Wolves accounts explained: £67m loss and what it means for FFP rules

The bottom line had been telegraphed a long time ago.

So the most eye-catching figure in Wolverhampton Wanderers’ 2022-23 accounts — a loss of more than £67million ($84.7m) — will have come as no surprise to anyone who follows the club closely.

There are reasons the club’s losses shot up from an already significant £46million in the previous year. Some are obvious, others are less so.

But there is also some good news for Wolves supporters. They already knew their club had avoided any threat of sanction under the Premier League’s profit and sustainability rules (PSR) this year alongside Nottingham Forest and Everton, who have both been referred to an independent commission. But Wolves’ financial forecasts mean the club are also confident of remaining in the clear next year, too.

So, while there remains much clawing back to do from the unattractive set of accounts made public today by Companies House, there are reasons for optimism that Wolves are heading in a more sustainable financial direction.

What is in the 2022-23 accounts and what do we know about the context?

The loss of £67.2million came from a turnover of £168.6million, relatively stable from the £165.7m income in 2021-22, when the loss was £46.1m.

The increased loss was due mostly to a rise in operating expenses from £223.9million to £269.2m. Amortisation — the accounting practice that reflects the decreasing ‘book value’ of players as their contracts run down — rose from £60.1m in 2022 to £79.2m.

Total wages rose from £104.5million to £123.8m. A total of £14.5m of the increase came in the non-playing staff, due largely to the change of manager from Bruno Lage to Julen Lopetegui. Not only was Lopetegui’s salary considerably higher than Lage’s, but the club had to agree to a settlement deal with Lage and his staff, meaning they were effectively paying two management teams for part of the year.

Lopetegui left Wolves in August (Tony Marshall/Getty Images)

The club made a loss of £38.6million on player trading, which included £43m to turn Matheus Cunha’s loan from Atletico Madrid into a permanent transfer. It was previously believed that the Cunha fee — a Wolves record — was paid last summer, in the previous financial year, but it was paid in February 2023 so fell within the 2022-23 financial year.

Other signings included Matheus Nunes, Goncalo Guedes and Nathan Collins. Hwang Hee-chan’s loan from RB Leipzig was also turned into a permanent transfer. Player sales, including Morgan Gibbs-White’s departure to Nottingham Forest, raised £43.9million.

The extra operating expenses also included a rise in interest rates, with Wolves refinancing in September 2022.

What does the future look like and where do Wolves stand on PSR?

The combined losses from the two years from 2021 to 2023 amount to £113.3million. That figure might ring alarm bells for supporters given the total permitted loss to stay within the Premier League’s PSR rules is £105m over three years.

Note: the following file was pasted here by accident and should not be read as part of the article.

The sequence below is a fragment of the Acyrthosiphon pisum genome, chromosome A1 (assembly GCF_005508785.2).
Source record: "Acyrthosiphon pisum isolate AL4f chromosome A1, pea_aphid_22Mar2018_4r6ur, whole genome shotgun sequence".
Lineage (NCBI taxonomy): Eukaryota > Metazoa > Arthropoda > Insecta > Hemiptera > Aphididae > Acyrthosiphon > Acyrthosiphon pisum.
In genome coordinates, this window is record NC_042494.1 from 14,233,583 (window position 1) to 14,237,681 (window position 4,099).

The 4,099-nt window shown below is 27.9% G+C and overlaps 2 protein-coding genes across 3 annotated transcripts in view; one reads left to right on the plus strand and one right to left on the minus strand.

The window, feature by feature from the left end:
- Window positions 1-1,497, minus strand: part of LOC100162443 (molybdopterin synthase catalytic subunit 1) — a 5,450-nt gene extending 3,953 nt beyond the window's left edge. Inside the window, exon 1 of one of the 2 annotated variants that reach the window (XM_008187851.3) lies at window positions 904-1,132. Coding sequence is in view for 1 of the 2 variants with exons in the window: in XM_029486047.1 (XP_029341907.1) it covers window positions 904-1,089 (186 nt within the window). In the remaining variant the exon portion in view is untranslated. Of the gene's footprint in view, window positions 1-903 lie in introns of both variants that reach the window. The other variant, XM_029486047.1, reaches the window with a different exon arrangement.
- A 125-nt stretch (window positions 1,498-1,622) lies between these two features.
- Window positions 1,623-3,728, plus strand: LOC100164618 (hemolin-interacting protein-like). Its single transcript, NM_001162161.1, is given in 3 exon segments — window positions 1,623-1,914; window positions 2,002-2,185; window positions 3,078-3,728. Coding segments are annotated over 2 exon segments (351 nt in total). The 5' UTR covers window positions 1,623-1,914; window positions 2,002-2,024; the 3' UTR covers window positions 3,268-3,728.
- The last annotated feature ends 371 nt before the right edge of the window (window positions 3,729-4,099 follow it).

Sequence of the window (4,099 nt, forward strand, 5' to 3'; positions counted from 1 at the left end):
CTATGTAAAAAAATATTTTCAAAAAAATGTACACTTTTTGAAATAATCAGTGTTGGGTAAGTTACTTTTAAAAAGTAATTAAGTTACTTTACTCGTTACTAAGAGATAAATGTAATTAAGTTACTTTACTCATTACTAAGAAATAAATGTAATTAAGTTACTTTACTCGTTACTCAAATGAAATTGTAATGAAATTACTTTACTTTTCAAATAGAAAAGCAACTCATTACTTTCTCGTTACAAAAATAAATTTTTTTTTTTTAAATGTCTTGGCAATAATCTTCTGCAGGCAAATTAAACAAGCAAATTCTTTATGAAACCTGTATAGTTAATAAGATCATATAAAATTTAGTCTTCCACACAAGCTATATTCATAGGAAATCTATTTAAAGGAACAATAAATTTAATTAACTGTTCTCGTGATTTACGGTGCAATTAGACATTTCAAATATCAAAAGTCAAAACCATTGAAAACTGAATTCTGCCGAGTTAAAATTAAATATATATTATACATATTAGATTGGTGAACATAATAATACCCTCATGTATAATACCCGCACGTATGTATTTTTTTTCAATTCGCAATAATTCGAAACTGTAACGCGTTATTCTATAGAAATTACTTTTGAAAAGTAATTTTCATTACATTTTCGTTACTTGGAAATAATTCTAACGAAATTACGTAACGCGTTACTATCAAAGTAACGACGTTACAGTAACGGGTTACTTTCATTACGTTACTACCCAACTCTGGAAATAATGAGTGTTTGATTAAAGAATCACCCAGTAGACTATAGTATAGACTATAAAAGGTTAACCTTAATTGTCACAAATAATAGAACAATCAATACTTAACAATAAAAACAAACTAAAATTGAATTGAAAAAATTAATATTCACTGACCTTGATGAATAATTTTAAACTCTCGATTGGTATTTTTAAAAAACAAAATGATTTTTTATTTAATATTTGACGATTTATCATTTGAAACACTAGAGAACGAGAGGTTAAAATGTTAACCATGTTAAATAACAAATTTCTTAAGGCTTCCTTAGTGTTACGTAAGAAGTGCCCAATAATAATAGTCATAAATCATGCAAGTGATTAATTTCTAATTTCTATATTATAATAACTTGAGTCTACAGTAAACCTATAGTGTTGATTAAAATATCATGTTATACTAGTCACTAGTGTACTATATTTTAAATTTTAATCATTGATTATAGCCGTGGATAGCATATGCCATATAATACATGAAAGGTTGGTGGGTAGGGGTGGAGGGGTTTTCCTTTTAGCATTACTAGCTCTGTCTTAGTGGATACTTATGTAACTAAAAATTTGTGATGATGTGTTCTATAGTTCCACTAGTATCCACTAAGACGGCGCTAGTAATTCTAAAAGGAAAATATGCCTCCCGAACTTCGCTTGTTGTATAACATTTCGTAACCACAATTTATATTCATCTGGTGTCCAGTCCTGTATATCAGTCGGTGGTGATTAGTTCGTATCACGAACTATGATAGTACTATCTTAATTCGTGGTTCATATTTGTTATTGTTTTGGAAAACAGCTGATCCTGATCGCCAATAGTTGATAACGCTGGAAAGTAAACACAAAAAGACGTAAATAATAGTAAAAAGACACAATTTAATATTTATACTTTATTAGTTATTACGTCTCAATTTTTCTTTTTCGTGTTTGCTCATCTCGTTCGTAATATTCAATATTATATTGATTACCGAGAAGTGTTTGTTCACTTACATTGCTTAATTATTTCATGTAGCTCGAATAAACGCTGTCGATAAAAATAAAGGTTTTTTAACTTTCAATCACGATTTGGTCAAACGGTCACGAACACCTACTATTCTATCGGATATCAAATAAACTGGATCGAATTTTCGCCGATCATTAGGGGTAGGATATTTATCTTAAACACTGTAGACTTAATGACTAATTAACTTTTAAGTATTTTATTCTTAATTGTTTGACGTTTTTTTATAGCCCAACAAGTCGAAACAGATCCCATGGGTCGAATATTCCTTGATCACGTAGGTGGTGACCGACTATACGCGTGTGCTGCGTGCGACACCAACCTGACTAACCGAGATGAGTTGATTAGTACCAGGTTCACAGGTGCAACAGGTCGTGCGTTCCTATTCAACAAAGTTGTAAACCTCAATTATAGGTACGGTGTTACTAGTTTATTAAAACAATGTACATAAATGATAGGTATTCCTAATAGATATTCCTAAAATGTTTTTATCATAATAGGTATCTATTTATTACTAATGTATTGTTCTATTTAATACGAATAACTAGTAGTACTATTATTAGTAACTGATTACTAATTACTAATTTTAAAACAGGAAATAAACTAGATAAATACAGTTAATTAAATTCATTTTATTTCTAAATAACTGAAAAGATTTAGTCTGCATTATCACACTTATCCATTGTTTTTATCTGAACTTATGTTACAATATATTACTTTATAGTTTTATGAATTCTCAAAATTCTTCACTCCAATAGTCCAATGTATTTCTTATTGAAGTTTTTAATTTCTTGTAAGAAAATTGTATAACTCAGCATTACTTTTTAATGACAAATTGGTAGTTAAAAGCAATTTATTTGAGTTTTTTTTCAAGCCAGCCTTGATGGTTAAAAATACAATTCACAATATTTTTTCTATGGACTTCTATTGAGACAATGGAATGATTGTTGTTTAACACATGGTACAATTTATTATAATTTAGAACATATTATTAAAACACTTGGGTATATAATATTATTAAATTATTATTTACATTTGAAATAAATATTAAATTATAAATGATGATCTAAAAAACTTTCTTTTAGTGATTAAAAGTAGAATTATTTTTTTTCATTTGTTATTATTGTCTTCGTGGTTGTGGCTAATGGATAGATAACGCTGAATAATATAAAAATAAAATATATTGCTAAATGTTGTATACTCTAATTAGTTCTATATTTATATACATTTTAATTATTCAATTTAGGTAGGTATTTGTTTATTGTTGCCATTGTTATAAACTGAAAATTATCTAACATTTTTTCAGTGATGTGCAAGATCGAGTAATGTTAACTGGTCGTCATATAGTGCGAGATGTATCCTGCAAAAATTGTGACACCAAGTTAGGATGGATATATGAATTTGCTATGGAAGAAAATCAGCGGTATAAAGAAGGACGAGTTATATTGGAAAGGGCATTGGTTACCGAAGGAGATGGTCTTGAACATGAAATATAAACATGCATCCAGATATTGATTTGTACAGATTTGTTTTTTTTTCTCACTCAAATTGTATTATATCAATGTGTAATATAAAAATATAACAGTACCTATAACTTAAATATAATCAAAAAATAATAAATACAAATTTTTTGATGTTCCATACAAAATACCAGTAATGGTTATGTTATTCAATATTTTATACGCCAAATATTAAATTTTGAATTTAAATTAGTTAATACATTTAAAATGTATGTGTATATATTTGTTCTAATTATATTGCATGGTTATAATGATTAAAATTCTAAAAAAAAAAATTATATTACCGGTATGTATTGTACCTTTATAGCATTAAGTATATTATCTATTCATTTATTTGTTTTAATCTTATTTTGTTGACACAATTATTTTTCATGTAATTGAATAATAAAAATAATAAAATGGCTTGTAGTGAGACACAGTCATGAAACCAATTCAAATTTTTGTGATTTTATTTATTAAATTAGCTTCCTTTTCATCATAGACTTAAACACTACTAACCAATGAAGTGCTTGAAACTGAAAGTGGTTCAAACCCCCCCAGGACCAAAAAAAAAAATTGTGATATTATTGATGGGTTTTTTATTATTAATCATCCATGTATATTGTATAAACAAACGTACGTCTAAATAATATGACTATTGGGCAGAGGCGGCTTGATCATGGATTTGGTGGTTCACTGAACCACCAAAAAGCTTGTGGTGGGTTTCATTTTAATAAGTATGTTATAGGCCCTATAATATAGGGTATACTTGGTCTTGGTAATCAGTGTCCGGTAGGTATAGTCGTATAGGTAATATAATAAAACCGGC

But the PSR rules include provisions for ‘allowable expenditure’, so money spent in areas such as stadium and training-ground improvements, investments in women’s football and youth and community work are not included in PSR calculations.

For instance, Wolves’ current forecasts for the 2023-24 season predict a loss of £39.7million, but when allowable expenses are removed from the equation, it would leave Wolves with a predicted loss of £22m for PSR purposes.

When allowable expenses are taken into account, current predictions would leave Wolves staying within the £105million limit by £2.7m for the three years ending in May 2024.

Their ‘headroom’ had been predicted to be around £5million but was reduced when they settled on Jonny Otto’s contract in January following the training ground incident that saw him removed from the first-team squad.

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There is optimism that Wolves are heading in a more sustainable financial direction (Mike Hewitt/Getty Images)

However, Wolves’ forecasts were based on a worst-case scenario of a 17th-placed finish. Gary O’Neil’s side currently sit ninth in the Premier League table.

Each place is worth an extra £2.8million in merit payments and, in Wolves’ case, a net income increase of around £1.8m per place once performance-related player bonuses are taken into account.

So the better-than-expected on-field performance, plus more money than was anticipated from live UK TV games, means Wolves should stay within PSR rules more comfortably than the baseline forecast of £2.7million.

What else do we know?

Wolves owners Fosun loaned the club a further £64million in 2022-23 with that loan due to be conveyed to equity in the next few weeks.

That money is not factored into PSR calculations as PSR is designed to prevent owners from bankrolling clubs.

Fosun has provided another loan worth £18million in the current financial year.

(Top photo: Naomi Baker/Getty Images)

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